• Real-time assessment of naturally-occurring stressors and immunity outside the laboratory.
  • Testing the use of salivary-based diagnostics of stress and immunity (e.g., patient acceptance, feasibility, compliance, etc.).
  • Research developing and validating psychosocial instruments or methods to measure stress or stressors related to oral health.

Applied research develops and tests interventions to improve wound healing, immunity to infection, and other health outcomes relevant to oral health. Examples include, but are not limited to:

  • Research testing the effects of a stress-reduction behavioral intervention on wound healing after invasive dental procedures.
  • Research testing the effects of a behavioral intervention on immune function and oral complications among immune-compromised patients.
  • Research developing or adapting an existing stress-reduction intervention for use in oral health care settings, e.g., to improve engagement and retention in treatment.

Pain Research

Basic pain research clarifies the mechanisms linking psychosocial processes (e.g., cognitive, emotional, behavioral, and social processes) and the experience of acute and/or chronic pain. Examples include, but are not limited to:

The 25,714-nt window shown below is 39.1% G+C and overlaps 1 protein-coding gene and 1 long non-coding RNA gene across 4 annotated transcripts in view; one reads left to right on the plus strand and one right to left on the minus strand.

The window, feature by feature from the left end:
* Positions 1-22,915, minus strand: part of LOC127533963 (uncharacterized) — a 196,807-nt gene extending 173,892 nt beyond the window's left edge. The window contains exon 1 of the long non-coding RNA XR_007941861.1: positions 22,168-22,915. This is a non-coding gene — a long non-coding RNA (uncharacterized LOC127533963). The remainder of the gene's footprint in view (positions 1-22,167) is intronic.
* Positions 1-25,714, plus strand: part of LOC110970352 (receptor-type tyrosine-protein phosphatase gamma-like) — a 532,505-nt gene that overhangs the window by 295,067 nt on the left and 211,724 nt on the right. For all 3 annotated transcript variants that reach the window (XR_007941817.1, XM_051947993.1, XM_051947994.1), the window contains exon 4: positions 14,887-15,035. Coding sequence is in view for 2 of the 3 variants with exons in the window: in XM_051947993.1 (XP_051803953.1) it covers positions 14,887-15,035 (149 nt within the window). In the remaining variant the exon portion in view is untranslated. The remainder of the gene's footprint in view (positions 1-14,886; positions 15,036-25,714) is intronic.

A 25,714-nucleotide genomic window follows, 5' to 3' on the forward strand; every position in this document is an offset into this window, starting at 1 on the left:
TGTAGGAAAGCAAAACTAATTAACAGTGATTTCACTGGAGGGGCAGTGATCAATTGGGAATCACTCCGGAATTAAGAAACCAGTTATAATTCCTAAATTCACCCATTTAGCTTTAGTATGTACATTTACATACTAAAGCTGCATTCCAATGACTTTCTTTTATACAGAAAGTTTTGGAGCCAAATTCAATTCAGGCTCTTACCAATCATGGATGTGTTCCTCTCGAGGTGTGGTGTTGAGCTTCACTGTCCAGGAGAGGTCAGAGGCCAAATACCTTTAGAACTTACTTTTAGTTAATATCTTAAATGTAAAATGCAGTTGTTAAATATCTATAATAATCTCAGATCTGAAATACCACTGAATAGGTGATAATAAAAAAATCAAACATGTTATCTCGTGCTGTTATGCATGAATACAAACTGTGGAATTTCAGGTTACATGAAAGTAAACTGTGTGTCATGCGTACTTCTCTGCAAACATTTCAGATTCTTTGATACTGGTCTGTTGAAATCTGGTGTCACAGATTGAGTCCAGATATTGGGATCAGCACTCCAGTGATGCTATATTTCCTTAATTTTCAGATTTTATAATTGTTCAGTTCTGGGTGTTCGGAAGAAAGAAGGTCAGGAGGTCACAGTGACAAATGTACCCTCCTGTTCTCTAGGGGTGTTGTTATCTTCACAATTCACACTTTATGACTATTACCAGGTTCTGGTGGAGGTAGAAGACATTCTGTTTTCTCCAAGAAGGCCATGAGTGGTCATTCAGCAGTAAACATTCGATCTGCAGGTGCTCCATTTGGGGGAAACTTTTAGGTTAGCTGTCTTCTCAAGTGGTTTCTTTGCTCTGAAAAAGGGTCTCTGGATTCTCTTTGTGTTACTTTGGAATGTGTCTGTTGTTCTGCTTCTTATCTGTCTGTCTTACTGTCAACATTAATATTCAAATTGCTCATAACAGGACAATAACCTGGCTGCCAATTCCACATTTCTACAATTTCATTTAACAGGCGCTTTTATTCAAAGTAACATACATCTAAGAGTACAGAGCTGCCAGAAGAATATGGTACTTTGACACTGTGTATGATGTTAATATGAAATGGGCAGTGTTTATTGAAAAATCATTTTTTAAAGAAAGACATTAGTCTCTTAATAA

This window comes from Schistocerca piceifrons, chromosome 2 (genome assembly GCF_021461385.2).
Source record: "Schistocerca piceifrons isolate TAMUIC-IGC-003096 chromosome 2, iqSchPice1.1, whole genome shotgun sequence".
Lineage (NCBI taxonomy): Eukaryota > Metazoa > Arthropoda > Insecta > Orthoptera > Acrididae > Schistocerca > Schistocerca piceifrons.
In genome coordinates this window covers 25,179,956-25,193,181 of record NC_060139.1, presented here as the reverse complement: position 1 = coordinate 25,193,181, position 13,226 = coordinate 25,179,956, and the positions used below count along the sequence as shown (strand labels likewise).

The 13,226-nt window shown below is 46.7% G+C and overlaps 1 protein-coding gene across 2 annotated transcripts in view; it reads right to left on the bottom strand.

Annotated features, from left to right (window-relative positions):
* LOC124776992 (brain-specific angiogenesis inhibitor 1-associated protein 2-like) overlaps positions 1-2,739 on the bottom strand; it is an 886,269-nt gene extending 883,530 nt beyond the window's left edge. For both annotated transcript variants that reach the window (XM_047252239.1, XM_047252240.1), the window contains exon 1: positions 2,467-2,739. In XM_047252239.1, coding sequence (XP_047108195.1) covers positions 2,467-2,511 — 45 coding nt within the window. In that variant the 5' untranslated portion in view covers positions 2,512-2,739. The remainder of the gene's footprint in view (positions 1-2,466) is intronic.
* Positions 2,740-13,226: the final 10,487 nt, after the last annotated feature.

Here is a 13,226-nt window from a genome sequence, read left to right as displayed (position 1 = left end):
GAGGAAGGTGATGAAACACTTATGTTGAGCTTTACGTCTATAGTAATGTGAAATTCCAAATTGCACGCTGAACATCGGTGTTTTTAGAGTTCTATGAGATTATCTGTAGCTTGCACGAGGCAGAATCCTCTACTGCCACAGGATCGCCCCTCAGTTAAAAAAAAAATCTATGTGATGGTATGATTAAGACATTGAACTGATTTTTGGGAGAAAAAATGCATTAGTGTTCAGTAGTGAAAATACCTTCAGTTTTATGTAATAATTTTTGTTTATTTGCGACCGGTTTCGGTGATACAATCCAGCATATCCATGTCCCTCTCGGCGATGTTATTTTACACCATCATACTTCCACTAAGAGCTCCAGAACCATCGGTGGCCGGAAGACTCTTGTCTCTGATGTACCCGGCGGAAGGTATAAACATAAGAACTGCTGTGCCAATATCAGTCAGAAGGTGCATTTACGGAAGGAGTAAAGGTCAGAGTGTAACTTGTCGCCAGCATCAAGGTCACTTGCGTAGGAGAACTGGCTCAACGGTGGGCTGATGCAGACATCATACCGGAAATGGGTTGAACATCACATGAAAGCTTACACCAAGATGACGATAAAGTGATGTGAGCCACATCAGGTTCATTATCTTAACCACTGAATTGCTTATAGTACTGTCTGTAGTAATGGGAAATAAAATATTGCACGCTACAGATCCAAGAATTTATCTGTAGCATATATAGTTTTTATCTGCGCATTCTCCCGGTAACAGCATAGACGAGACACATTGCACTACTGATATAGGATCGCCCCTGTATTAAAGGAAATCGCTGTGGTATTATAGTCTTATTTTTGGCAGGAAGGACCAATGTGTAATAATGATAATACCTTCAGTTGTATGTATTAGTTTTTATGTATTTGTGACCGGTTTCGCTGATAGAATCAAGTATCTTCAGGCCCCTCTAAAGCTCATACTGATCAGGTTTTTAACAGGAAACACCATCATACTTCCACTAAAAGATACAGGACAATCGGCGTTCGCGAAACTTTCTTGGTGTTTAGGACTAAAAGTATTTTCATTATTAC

• Research testing the psychosocial determinants of acute pain perceived during dental procedures.
  • Research testing the contribution of psychosocial processes to the onset, exacerbation, or resolution of persistent or chronic craniofacial pain conditions (e.g., temporomandibular joint disorders, headache and migraine conditions, burning mouth syndrome, Sjogren’s Syndrome, etc.).
  • Research identifying modifiable behavioral or social barriers to effective management of acute or chronic pain.
  • Research identifying individual, family and/or community resources or strengths upon which effective pain management interventions could build.
  • Research developing and validating psychosocial instruments or methods to measure pain.

Applied pain research develops and tests interventions to prevent or manage acute and/or chronic pain conditions. Examples include, but are not limited to:

  • Studies developing and testing novel behavioral or social interventions to improve management of chronic craniofacial pain conditions.
  • Studies adapting and testing interventions used in other areas of pain management for craniofacial pain management.
  • Studies of complementary or alternative techniques for pain management (e.g., acupuncture, meditation, exercise, etc.).
  • Research developing and testing behavioral interventions for health care providers to improve delivery of care for individuals with chronic craniofacial pain conditions.
  • Research developing and testing structural or organizational interventions to improve delivery of care for individuals with chronic craniofacial pain conditions.

Health Communication Research